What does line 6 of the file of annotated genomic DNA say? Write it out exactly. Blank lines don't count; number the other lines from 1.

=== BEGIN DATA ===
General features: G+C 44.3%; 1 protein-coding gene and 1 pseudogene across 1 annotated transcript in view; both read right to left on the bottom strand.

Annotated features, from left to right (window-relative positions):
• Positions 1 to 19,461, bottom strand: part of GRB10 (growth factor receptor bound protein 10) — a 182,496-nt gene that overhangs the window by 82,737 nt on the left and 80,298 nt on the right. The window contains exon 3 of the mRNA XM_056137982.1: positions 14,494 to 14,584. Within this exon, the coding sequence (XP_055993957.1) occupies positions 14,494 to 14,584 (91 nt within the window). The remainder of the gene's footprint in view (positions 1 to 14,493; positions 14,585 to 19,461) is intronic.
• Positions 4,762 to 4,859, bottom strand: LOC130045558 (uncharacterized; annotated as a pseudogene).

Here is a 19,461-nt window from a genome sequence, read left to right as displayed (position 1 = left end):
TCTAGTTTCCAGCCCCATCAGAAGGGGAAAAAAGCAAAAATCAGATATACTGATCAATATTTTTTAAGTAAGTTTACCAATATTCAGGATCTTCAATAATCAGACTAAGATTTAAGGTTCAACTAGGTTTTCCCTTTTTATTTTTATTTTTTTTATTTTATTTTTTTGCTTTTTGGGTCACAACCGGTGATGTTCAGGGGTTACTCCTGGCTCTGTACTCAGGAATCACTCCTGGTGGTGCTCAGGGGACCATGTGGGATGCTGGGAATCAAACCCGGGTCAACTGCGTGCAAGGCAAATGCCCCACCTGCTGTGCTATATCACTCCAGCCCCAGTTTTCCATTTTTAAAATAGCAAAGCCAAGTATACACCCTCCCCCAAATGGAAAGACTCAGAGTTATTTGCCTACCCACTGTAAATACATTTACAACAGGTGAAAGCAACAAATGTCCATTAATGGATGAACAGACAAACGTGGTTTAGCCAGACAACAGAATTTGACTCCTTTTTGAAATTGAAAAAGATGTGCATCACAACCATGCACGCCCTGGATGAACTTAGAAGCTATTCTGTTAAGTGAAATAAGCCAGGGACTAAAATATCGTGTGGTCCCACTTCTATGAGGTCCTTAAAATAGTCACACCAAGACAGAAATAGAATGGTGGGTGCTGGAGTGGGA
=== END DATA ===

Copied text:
TCTAGTTTCCAGCCCCATCAGAAGGGGAAAAAAGCAAAAATCAGATATACTGATCAATATTTTTTAAGTAAGTTTACCAATATTCAGGATCTTCAATAATCAGACTAAGATTTAAGGTTCAACTAGGTTTTCCCTTTTTATTTTTATTTTTTTTATTTTATTTTTTTGCTTTTTGGGTCACAACCGGTGATGTTCAGGGGTTACTCCTGGCTCTGTACTCAGGAATCACTCCTGGTGGTGCTCAGGGGACCATGTGGGATGCTGGGAATCAAACCCGGGTCAACTGCGTGCAAGGCAAATGCCCCACCTGCTGTGCTATATCACTCCAGCCCCAGTTTTCCATTTTTAAAATAGCAAAGCCAAGTATACACCCTCCCCCAAATGGAAAGACTCAGAGTTATTTGCCTACCCACTGTAAATACATTTACAACAGGTGAAAGCAACAAATGTCCATTAATGGATGAACAGACAAACGTGGTTTAGCCAGACAACAGAATTTGACTCCTTTTTGAAATTGAAAAAGATGTGCATCACAACCATGCACGCCCTGGATGAACTTAGAAGCTATTCTGTTAAGTGAAATAAGCCAGGGACTAAAATATCGTGTGGTCCCACTTCTATGAGGTCCTTAAAATAGTCACACCAAGACAGAAATAGAATGGTGGGTGCTGGAGTGGGA